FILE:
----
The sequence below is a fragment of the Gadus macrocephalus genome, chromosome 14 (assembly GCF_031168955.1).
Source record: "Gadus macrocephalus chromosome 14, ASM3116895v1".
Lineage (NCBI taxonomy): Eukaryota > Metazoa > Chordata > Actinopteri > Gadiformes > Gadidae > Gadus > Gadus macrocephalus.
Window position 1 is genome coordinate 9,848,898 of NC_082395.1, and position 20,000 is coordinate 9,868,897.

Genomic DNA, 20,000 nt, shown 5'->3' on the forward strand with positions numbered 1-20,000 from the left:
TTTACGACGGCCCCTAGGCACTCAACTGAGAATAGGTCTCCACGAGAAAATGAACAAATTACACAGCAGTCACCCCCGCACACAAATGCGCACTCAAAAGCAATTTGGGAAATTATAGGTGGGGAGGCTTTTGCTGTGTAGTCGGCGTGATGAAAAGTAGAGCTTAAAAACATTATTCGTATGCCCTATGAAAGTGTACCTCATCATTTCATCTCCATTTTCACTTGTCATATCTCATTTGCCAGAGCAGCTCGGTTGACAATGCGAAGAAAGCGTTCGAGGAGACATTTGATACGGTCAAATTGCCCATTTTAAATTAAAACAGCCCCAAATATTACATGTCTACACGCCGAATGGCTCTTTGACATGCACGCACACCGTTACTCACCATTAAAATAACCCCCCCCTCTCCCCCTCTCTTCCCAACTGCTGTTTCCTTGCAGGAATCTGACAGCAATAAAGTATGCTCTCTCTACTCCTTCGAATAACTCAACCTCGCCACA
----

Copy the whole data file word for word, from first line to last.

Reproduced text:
The sequence below is a fragment of the Gadus macrocephalus genome, chromosome 14 (assembly GCF_031168955.1).
Source record: "Gadus macrocephalus chromosome 14, ASM3116895v1".
Lineage (NCBI taxonomy): Eukaryota > Metazoa > Chordata > Actinopteri > Gadiformes > Gadidae > Gadus > Gadus macrocephalus.
Window position 1 is genome coordinate 9,848,898 of NC_082395.1, and position 20,000 is coordinate 9,868,897.

Genomic DNA, 20,000 nt, shown 5'->3' on the forward strand with positions numbered 1-20,000 from the left:
TTTACGACGGCCCCTAGGCACTCAACTGAGAATAGGTCTCCACGAGAAAATGAACAAATTACACAGCAGTCACCCCCGCACACAAATGCGCACTCAAAAGCAATTTGGGAAATTATAGGTGGGGAGGCTTTTGCTGTGTAGTCGGCGTGATGAAAAGTAGAGCTTAAAAACATTATTCGTATGCCCTATGAAAGTGTACCTCATCATTTCATCTCCATTTTCACTTGTCATATCTCATTTGCCAGAGCAGCTCGGTTGACAATGCGAAGAAAGCGTTCGAGGAGACATTTGATACGGTCAAATTGCCCATTTTAAATTAAAACAGCCCCAAATATTACATGTCTACACGCCGAATGGCTCTTTGACATGCACGCACACCGTTACTCACCATTAAAATAACCCCCCCCTCTCCCCCTCTCTTCCCAACTGCTGTTTCCTTGCAGGAATCTGACAGCAATAAAGTATGCTCTCTCTACTCCTTCGAATAACTCAACCTCGCCACA